Photo Animation

What immediately comes to mind when you think about animation styles? Maybe your favorite cartoon character? Or perhaps a classic animated movie? But what about that gut-buster of a GIF you came across online the other day? Sure, one type of animation includes making original artwork and then moving it through a story. However, photo animation allows you to animate more simply, using photographed images rather than those made with a pencil or pen.

Photo animation defined

Photo animation uses one or more photographs to create an animated scene. The effect is achieved by inserting movement into a still image following the same principles as a flip book, only in a digital format. In short, photo animation combines a series of still images to create a sense of motion over time.

Within a single image, photo animation takes place by animating a specific portion of the picture. Manipulating a still image so that only certain parts move can add a little flare to a simple element. A waving hand or a talking mouth can transform a static picture into an engaging visual.

Photo animation tricks

Multiple effects fit into what’s possible when using photo animation. That allows you to manipulate images in a variety of ways based on the goal of your video production project.

  • Squashing and stretching: Whether applying this effect to an entire image or just a portion of it, you can create the impression of actual animation in an otherwise static image. This effect combines the audio of your video with static images, simulating “talking” without animating the entire picture.
  • Morphing: Requiring two or more images to work, this effect creates an animated transformation that turns one still picture into something else.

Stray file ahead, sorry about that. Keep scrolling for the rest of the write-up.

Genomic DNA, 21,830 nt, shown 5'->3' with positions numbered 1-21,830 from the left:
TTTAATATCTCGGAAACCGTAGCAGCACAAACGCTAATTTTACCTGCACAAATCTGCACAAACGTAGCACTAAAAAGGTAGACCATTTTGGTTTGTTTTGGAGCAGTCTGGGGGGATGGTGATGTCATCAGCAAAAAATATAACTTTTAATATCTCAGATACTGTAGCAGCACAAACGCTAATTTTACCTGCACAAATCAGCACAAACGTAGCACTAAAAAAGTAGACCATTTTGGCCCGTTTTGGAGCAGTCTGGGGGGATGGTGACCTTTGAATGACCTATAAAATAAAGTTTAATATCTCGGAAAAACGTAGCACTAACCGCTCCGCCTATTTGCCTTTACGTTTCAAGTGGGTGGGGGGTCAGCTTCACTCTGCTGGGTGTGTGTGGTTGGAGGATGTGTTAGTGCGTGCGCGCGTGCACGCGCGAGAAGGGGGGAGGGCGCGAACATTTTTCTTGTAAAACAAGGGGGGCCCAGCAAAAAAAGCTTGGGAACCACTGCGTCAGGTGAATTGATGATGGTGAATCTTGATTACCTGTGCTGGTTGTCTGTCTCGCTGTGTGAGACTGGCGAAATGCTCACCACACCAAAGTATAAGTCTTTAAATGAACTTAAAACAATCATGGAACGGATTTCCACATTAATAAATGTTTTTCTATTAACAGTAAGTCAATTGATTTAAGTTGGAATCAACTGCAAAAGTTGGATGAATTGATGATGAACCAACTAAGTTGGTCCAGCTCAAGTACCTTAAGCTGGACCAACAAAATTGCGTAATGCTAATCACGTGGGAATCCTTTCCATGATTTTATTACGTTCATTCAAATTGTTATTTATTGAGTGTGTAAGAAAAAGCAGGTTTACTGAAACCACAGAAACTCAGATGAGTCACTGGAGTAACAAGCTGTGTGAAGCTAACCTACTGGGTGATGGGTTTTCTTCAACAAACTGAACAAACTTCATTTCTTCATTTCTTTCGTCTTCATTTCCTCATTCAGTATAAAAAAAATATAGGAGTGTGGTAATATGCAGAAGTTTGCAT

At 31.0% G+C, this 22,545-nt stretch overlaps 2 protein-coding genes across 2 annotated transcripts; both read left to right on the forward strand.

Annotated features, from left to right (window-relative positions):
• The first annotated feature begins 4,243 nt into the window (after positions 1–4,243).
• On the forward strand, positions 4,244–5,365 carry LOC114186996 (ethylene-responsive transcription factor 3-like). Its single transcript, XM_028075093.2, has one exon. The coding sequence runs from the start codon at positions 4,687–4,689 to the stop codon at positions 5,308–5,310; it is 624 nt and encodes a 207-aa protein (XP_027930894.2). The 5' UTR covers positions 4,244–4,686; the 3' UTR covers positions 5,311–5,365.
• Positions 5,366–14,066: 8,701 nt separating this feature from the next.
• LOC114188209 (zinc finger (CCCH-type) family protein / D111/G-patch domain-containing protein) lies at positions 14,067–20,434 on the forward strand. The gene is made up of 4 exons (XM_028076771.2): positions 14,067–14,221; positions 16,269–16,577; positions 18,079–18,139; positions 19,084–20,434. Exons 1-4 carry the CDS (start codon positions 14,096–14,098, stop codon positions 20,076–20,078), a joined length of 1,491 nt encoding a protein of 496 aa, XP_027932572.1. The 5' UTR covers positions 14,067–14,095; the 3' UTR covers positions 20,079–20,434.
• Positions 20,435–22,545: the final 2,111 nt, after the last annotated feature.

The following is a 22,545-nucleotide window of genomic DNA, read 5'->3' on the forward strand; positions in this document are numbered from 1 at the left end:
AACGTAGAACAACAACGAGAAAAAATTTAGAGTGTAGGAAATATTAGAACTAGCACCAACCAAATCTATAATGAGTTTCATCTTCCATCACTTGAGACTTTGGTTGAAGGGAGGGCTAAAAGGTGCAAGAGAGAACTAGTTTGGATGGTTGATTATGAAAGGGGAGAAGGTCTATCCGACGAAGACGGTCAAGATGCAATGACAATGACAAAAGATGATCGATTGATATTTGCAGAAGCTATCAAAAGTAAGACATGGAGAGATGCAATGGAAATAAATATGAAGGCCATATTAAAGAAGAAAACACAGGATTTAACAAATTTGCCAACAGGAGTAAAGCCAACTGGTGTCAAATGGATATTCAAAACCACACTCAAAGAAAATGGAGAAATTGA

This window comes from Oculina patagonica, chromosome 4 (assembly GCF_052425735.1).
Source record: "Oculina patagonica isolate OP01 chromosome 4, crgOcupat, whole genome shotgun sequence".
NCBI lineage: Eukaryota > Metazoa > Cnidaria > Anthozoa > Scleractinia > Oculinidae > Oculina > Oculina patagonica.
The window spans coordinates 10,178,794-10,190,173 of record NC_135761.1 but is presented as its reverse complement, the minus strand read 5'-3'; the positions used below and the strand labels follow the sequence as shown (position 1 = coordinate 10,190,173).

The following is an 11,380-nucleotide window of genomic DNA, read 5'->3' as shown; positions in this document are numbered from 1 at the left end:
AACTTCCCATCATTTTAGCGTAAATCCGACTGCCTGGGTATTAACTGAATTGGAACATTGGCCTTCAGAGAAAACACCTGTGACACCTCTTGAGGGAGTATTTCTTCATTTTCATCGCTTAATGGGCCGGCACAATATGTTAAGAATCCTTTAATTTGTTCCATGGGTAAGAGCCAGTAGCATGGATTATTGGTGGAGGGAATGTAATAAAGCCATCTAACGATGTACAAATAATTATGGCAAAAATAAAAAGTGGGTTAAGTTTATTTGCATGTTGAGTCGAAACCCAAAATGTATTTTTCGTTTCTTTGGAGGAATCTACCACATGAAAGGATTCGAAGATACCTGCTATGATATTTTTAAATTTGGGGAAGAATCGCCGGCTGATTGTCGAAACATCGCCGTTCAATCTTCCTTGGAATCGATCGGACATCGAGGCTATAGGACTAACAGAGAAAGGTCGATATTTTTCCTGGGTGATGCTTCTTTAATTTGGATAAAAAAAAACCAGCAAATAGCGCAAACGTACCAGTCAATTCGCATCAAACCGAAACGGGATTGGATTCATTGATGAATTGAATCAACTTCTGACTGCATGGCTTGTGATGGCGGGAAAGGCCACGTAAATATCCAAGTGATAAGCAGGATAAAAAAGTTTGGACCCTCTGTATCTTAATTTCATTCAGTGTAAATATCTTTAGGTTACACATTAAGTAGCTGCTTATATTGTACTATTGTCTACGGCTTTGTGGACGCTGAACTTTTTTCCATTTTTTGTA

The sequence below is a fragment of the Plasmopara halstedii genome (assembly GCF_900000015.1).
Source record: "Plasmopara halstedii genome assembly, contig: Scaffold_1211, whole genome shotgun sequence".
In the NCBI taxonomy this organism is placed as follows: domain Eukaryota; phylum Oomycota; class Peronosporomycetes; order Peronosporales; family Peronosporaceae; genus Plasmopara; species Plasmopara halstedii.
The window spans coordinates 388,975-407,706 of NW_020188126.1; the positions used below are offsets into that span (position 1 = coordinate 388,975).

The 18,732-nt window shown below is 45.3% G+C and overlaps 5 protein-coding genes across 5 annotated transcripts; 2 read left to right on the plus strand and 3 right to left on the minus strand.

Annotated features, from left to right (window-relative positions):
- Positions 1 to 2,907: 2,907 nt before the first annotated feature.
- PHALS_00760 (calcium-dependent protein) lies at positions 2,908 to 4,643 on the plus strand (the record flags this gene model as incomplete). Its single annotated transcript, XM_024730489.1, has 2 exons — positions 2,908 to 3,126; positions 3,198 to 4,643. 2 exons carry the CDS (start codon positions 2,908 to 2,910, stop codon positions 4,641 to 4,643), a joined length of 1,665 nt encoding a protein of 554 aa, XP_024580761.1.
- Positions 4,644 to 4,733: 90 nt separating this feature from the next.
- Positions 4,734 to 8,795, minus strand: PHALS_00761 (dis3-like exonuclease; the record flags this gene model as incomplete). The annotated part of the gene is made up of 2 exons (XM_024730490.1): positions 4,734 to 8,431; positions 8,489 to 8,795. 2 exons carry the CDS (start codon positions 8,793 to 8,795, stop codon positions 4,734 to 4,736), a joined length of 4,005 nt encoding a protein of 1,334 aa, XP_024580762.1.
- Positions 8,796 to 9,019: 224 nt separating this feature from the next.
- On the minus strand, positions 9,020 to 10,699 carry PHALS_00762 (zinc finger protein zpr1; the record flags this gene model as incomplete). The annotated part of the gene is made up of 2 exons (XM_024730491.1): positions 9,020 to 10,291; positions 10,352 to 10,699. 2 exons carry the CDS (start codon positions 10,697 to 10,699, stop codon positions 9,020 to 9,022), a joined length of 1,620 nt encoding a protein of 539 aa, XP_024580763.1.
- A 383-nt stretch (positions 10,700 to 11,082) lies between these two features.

• Puppet effect: A more intricate effect, the puppet effect got its name from its specific animation technique. To achieve this effect, an animator “pins” your image in specific spots (or nodes) that function as their manipulation points. The look, as you might have guessed, is super similar to watching a marionette manipulated by puppet strings. Each pin moves independently of the others, creating the ability to simulate subtle movements or a slow-motion effect.
  • Panning: With the advent of 360 video, virtual tours and panning through a panoramic space have seen a meteoric rise. If unable to achieve the effect with actual video, you can string together photographs, using this animation technique to walk your audience through static content in a defined way.

Creating the narrative

Additional photo animation effects, including adding text, can do more than just insert movement into your image. They can align the pictures to the overall narrative of the piece.

Including text creates dialogue between characters without having to show live video of a conversation or record a voice-over. It’s an easy solution that keeps audiences engaged with the medium without being too distracting. Since photo animations are often short, it’s important to use the right combination of effects to deliver a clear message with your content.

Going to the third dimension

While uses for photo animation may feel limited to social applications, knowledgeable and experienced animators can create more elaborate versions. Containing audio and telling a longer story, these photo animations can even move into 3D. The animation team at ECG aren’t just masters of traditional methods of photo animation, they can also pull an image apart to create both 2D and 3D effects. By manipulating and combining a series of photos, our team can create a 3D space to use as a background for other keyed footage.

With a variety of options to use in a photo animation project, partnering with the right team of animation experts makes the difference between producing a high-quality piece of content and one that may lack smooth transitions. Contact ECG Productions today to learn how they can help you realize your next video production project.

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